HubSpot's CEO, Brian Halligan, does exactly this in the video below when he includes the Rock & Roll Hall of Fame testimonial in his 2018 Inbound speech.
Now that you know where to share your videos, let's go over some best practices to consider when doing so.
5 Tips for Sharing Customer Testimonial Videos
1. Make It Clear That You're Using Customers Not Actors.
As we highlighted at the beginning of this post, there might be some customers who think you're using paid actors to create your testimonials. Especially if your videos are well-produced — which they should be — some people might think they're almost too good to be true.
In these cases, it's important to position your video as a testimonial and not an ad. Instead of boasting and praising your product, focus on the customer's success. Think about what goal you helped them achieve then hammer home that message when you share your video.
2. Distribute Content Through Multiple Platforms.
When you're sharing content, it's important to distribute it across multiple communication platforms. If you're only tweeting out videos and leaving them off your company website, you're making it more difficult for visitors to find your testimonials. By taking advantage of a combined media strategy, you'll broaden your reach tremendously and make your content more accessible to your audience.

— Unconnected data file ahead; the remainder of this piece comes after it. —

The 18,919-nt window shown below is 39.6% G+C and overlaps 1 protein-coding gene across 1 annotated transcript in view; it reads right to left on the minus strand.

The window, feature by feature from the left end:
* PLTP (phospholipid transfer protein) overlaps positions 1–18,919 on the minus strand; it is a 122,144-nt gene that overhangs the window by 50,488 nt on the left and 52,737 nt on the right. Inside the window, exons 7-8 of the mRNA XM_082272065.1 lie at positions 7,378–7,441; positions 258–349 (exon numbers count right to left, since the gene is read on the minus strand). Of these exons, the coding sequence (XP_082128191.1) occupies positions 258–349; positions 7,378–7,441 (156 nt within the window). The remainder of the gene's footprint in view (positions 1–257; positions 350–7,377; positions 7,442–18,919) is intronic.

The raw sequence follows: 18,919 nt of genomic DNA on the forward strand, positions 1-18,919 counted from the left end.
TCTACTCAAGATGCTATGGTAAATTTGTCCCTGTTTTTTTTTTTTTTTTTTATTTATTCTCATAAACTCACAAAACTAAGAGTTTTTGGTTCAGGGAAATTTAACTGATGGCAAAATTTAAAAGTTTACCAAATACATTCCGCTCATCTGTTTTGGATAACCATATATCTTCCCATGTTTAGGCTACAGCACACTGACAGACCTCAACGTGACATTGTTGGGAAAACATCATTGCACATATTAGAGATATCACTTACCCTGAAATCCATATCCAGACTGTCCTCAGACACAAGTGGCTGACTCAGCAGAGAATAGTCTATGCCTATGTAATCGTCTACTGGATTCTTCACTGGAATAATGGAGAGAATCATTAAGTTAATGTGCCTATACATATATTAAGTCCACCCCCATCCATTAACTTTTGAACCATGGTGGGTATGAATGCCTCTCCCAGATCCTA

3. Include a Link to Your Website.
One detail that's easy to overlook is adding a link to your website. If a viewer likes your video, you want to make it easy for them to find out more about your company. This link can be included in the video itself, in the bio section, or in the copy shared with the testimonial.
4. Leverage Your Website and Social Media Data.
Most CMS tools and social media platforms offer reporting features that track video metrics like total plays, average play length, and total subscribers. This data is important when sharing your testimonials because it tells you how many people are watching your content. You can also use metrics like average play length to see if viewers are abandoning your video before it ends.
Here's an example of what a reporting dashboard looks likes for a YouTube account.
5. Consider The Buyer Persona For Your Testimonial.
Some brands think that if they want to optimize their reach, they should promote their video on every platform and channel they can think of. But, while you should be taking a multi-channel approach, you might be spreading yourself too thin if you try to use every communication option available.
Instead, try to focus on the channels that would appeal to the testimonial's buyer persona. For example, if it's designed for a B2B audience, then you might want to prioritize your website. That's because this audience is likely looking for a well-designed landing page with a list of testimonial videos as well as their descriptions.
The more you can anticipate your customer's viewing habits, the easier it will be to put content in front of them.
For more ways to use testimonials, learn how to use them for lead generation.